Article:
In a dangerous and globally distressing affront to free speech, social media giants have blocked President Donald Trump. World leaders, even those who despise the president, are outraged. At least one petty tyrant is jumping for joy.
German Chancellor Angela Merkel: “The chancellor considers it problematic that the accounts of the U.S. president have now been permanently blocked,” said Merkel’s spokesman, Steffen Seibert.
Mexican President Andres Manuel Lopez Obrador: “I don’t like anybody being censored or taking away from the right to post a message on Twitter or Facebook… I don’t accept that.”
British Prime Minister Boris Johnson: “Social media companies must be held accountable for the consistent, transparent, and effective enforcement of their terms and conditions.”
Former South Carolina governor and United Nations Ambassador Nikki Haley: “Silencing people, not to mention the president of the United States, is what happens in China, not our country.”
Eduardo Bolsonaro, son of Brazilian President Jair Bolsonaro, called the ban “authoritarian.” He tweeted: “A world where Maduro (socialist Venezuelan president Nicolás Maduro Moros) is on social media, but Trump is suspended cannot be normal.”
Chechen Republic leader Ramzan Akhmadovich Kadyrov — a man who imprisons gays and is known by Human Rights Watch for crimes against humanity: “Now the Almighty God has restored justice.”
Big social media blocked Trump after his unhinged Dec. 6 tirade, in which he spent an entire speech insisting a corrupt election cost him another four years in the White House. After his crowd marched to the Capitol building, at his suggestion, a violent mob broke in and caused the evacuation of the House and Senate. Five people, including a U.S. Capitol police officer, died in the mayhem.
Blocking Trump was not enough for big tech. Google, Apple and Amazon have plotted to destroy the fledgling Parler, known for tolerating conservative views.
The big social media sites are removing and censoring Christian, conservative and pro-Trump individuals and groups for merely expressing opinions unpopular among the left.
This is dangerous, for what should be obvious reasons.
Until the ban, Twitter was Trump’s primary means of public communication. With his posts, the world knew his thoughts and emotions. The public knew who he planned to hire and fire, where he would travel, and what he might say to foreign leaders.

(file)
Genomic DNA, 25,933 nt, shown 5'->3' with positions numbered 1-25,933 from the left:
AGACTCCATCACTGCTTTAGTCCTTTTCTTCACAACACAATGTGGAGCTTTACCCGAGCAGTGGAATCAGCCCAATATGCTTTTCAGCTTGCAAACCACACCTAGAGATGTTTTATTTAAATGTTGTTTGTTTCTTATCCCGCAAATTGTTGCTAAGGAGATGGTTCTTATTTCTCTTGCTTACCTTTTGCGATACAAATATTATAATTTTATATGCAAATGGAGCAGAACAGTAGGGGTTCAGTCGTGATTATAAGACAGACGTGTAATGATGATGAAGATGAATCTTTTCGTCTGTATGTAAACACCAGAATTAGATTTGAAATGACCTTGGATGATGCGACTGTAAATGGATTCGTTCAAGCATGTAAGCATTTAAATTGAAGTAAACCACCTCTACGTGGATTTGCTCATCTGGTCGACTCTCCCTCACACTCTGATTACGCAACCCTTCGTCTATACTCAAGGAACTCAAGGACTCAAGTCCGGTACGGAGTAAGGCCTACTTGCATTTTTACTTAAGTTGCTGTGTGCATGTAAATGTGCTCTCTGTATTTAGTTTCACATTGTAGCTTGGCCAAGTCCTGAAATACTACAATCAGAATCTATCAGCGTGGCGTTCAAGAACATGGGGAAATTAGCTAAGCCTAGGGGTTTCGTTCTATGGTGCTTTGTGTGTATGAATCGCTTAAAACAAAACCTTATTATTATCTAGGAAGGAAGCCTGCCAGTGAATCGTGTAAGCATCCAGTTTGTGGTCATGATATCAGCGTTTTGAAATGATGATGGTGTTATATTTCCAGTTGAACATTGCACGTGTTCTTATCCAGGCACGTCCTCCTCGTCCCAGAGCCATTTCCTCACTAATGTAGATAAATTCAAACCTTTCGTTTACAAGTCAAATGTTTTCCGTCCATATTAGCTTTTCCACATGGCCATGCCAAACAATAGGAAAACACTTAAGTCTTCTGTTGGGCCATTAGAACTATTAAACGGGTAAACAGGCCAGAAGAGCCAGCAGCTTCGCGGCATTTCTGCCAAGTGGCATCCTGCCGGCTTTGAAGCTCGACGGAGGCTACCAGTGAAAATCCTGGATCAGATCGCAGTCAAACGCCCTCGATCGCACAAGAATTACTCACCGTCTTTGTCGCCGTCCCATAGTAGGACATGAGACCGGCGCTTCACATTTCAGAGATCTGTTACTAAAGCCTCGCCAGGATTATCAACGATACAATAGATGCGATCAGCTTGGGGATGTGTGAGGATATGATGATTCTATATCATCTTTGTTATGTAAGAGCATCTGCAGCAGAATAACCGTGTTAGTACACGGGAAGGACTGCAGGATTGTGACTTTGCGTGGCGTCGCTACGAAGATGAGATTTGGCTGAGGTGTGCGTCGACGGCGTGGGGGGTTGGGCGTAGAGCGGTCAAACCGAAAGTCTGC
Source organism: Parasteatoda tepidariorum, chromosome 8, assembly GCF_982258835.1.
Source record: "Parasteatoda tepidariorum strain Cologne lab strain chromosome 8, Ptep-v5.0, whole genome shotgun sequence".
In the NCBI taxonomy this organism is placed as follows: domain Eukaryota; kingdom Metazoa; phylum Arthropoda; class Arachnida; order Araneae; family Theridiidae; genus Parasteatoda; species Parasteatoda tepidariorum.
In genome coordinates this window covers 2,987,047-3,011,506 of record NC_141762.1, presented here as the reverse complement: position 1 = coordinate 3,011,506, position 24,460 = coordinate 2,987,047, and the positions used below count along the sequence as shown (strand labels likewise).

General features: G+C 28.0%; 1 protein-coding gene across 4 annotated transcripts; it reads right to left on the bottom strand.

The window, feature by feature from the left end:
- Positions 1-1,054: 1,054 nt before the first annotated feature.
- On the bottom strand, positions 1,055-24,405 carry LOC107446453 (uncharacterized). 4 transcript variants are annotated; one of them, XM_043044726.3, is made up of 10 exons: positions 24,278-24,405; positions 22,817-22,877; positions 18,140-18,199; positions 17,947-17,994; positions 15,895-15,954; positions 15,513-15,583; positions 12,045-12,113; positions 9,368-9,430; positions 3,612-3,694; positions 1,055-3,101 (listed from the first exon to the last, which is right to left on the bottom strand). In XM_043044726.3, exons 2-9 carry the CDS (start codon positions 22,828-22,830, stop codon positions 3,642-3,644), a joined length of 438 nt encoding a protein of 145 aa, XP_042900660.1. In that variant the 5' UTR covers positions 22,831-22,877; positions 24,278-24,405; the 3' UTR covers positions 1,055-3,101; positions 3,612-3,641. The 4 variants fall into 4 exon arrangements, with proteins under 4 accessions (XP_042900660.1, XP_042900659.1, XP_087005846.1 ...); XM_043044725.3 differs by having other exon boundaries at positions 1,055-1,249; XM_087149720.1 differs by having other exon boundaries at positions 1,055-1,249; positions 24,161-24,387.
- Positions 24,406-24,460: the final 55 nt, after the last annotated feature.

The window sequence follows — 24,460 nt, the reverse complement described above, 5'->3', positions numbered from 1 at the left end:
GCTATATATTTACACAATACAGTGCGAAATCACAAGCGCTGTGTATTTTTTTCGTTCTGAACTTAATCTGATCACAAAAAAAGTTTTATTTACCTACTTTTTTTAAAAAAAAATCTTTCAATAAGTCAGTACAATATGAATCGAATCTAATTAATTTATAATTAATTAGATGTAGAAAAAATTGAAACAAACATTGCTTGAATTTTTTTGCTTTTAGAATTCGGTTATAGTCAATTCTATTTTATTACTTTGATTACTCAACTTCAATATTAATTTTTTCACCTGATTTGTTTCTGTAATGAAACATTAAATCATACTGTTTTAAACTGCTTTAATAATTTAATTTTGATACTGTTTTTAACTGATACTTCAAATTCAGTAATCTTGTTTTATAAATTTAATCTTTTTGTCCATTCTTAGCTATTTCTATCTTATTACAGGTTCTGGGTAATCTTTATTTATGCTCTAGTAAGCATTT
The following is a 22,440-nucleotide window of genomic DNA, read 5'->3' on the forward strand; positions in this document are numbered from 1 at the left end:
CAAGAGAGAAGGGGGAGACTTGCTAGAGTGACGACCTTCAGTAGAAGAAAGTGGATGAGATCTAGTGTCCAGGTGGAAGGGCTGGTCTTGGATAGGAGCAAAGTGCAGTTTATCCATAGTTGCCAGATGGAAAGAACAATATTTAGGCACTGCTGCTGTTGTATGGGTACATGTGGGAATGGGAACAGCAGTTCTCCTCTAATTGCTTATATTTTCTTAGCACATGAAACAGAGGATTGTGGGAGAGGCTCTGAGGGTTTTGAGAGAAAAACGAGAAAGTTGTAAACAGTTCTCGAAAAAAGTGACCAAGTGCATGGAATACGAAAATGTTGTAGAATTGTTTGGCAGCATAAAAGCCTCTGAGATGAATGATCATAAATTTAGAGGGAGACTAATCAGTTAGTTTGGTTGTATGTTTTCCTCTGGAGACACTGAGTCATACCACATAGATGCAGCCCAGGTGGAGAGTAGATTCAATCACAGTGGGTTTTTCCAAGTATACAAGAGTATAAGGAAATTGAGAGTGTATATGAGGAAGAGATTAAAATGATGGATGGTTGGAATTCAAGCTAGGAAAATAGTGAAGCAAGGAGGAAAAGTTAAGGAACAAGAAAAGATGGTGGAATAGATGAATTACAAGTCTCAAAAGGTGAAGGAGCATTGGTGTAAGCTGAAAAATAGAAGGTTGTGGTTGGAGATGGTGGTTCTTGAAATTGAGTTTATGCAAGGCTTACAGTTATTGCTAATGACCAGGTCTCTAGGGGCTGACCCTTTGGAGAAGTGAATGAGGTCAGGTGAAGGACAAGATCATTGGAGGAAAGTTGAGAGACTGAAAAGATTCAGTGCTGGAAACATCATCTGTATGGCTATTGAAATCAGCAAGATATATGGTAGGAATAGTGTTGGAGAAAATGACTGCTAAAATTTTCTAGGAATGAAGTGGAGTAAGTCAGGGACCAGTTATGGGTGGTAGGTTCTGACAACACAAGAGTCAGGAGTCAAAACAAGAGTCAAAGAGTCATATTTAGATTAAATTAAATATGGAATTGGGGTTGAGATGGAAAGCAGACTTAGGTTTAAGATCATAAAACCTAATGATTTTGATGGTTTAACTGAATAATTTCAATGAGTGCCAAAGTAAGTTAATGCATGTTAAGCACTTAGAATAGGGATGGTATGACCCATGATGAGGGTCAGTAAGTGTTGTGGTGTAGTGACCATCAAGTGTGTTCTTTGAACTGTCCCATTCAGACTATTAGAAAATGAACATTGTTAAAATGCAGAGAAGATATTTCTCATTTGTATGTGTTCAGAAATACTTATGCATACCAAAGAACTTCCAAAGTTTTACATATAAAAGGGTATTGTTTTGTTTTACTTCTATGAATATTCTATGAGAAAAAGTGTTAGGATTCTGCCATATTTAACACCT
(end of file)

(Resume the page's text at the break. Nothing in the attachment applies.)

Love or hate Trump, his posts made his leadership usefully transparent. This was good news for people who considered him a threat. No one should want dangerous people plotting in basements, keeping their motives and plans to themselves. We want them marching in the streets, subject to the antiseptic of public exposure.
The United States functions best when people know the views of a wide swath of fellow Americans — whether we like them or not. If we don’t hear opponents, we cannot properly challenge their agendas. By silencing those with views we don’t like, we give them the tactical advantage of cover.
Aside from the stupidity of silencing the president and his supporters, we question the legality of shutting down a Twitter feed the courts tell us belongs squarely to the public.
“The factors pointing to the public, nonprivate nature of the Account (Trump’s) and its interactive features are overwhelming,” says the ruling in Knight First Amendment Inst. v. Trump, decided by The United States Court of Appeals for the Second District.
The court ruled Trump could not block followers because his tweets are public property. The National Archives, the court observed, classifies Trump’s tweets as official public documents.
“Once it is established that the president is a government actor with respect to his use of the account, viewpoint discrimination violates the First Amendment,” the ruling states.
The ruling means a president cannot indulge viewpoint discrimination by banning users. Twitter and Facebook, by contrast, are private businesses and have a per se right to censor content. Maybe.
Each entity operates as a publisher — by censoring content. Unlike traditional publishers, Big Social Media enjoys special government protections from content liability posed by users. They increasingly resemble monopolistic public utilities that should be subject to First Amendment restrictions or left to face traditional liabilities and the burdens of unbridled competition.
In its ruling about the public nature of Trump’s tweets, the court defended free expression of “an extraordinarily broad range of ideas and viewpoints.”
“This debate, as uncomfortable and as unpleasant as it frequently may be, is nonetheless a good thing,” the court said of social media’s rancor.
“If the First Amendment means anything, it means that the best response to disfavored speech on matters of public concern is more speech, not less.”
Exactly. Banning users means less speech, not more. It means ignorance festering in darkness, not the enlightenment of information. When monopolized forums pick the same winners and losers, we proceed as a society that cannot see. We resemble a country ruled by tyrants.
The Gazette Editorial Board